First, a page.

A 1923 Ford “street rod” will be among the automobiles on display Saturday at the Abington Cultural Council’s first classic car show fund-raiser. Lucy Furlong, council treasurer, said the council has held “Antiques Roadshow”–like fund-raisers in the past, but this is the first time for a classic auto show. “We’re going to keep it very fun,” she said. The cars will be on display in the parking lots between Town Hall and the library. Parking for visitors will be at the high school. Rain date for the event is next Sunday. Furlong said trophies will be awarded, along with a plaque for the “children’s choice” pick. There will also be food, raffles, and music. Proceeds will help fund school art programs, as well as contributions to area cultural institutions and programs. Admission to the car show is free. Cost to enter a car is $12 in advance, $15 on the day of the show.
Sacred Heart School, located on Route 80 in Kingston, has announced it will expand its preschool program to cover the full school day, from 8 a.m. to 2:30 p.m. A private Catholic, coeducational school for students in preschool through Grade 12, Sacred Heart operates its preschool in a state-of-the-art Early Childhood Center, a bright, colorful setting designed and constructed with the preschool age group in mind. The center includes classrooms for this age group, an expansive outdoor play area, and music programs for preschoolers. School president Pamela Desmarais said that increasing interest in an expanded program led the school to extend the hours. For more information, contact the admissions office at 781-585-7511, ext. 338.
The Dedham Police Department has a new animal control officer, Jayson Tracy, who began work in May. He has already responded to more than 120 calls concerning dogs, cats, ducklings, ducks, opossums, groundhogs, turtles, raccoons, snakes, and bats, according to a recently released statement. Tracy began teaching environmental education courses at the South Shore Natural Science Center in Norwell beginning in high school, and received a bachelor’s degree in biology from Bridgewater State College. Starting out as a science teacher, Tracy sought out hands-on work and joined the animal control departments of two Massachusetts communities, according to the statement. He did this for 10 years before being hired in Dedham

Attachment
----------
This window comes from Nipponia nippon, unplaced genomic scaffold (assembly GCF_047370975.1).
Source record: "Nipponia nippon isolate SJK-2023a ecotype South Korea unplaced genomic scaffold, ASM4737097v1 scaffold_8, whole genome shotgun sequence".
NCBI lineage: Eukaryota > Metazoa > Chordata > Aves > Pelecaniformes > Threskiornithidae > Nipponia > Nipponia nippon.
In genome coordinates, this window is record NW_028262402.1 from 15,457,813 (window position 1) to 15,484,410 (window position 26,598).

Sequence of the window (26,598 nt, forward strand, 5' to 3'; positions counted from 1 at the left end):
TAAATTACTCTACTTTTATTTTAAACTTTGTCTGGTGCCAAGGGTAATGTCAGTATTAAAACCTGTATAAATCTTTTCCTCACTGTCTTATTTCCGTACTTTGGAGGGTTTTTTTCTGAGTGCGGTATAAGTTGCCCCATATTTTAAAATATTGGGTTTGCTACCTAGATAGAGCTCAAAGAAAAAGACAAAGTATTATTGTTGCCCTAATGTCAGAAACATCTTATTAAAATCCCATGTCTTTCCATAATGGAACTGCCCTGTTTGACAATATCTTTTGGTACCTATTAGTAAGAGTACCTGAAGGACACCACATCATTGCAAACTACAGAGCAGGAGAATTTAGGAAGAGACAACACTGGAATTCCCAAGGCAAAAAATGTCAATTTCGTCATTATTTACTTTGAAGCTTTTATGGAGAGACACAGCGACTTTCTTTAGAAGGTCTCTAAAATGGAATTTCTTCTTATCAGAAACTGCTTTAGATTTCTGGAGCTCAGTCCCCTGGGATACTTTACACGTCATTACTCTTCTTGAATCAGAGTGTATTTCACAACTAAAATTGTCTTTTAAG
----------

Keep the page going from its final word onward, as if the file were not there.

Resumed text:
With the next budget season, residents will be on the cutting edge of data visualization as the town launches a visual budget system that was piloted by the town of Arlington last year. “It’s much more transparent and somewhat interactive,” said Town Manager William R. Ross. Ross said the software will present revenues and expenditures in clear, simple graphs that can be updated and make the information more accessible to interested residents. “We’re part of a second wave of communities that are looking at the implementation of this,” Ross said. The town hopes to have it ready for public viewing starting in January when the Board of Selectmen is presented with the budget. The visual budget system was created by Involution Studios of Arlington, in conjunction with the town of Arlington and members of its Finance Committee. It also allows users to give feedback and provides a glossary for some budget terminology.
Hanover’s South Shore Vocational Technical High School won its first-ever gold medal in the national Skills USA championships, an annual competition hosting the nation’s best technical students. James Aiguier, who just completed his senior year at South Shore Vo-Tech, took home the gold in the nurse assisting contest, which involves moving patients, knowing infection control procedures, performing CPR, and checking vital signs. “James is the first student who’s taken the gold ever in the school’s history,” said Bob Mello, faculty advisor to the skills program, and a South Shore Vo-Tech alumn. “Having been a competitor myself, I know how much stress and anxiety goes into this. Seeing one of our kids get the gold, it’s just really exciting.”
The town won’t get an extra $750,000 this fiscal year from the state for hosting the prison at MCI Cedar Junction, according to state Representative John Rogers’s office. Governor Deval Patrick vetoed the money when he signed the fiscal 2015 state budget earlier this month, a spokesman said. Walpole had received the money intermittently since 2004.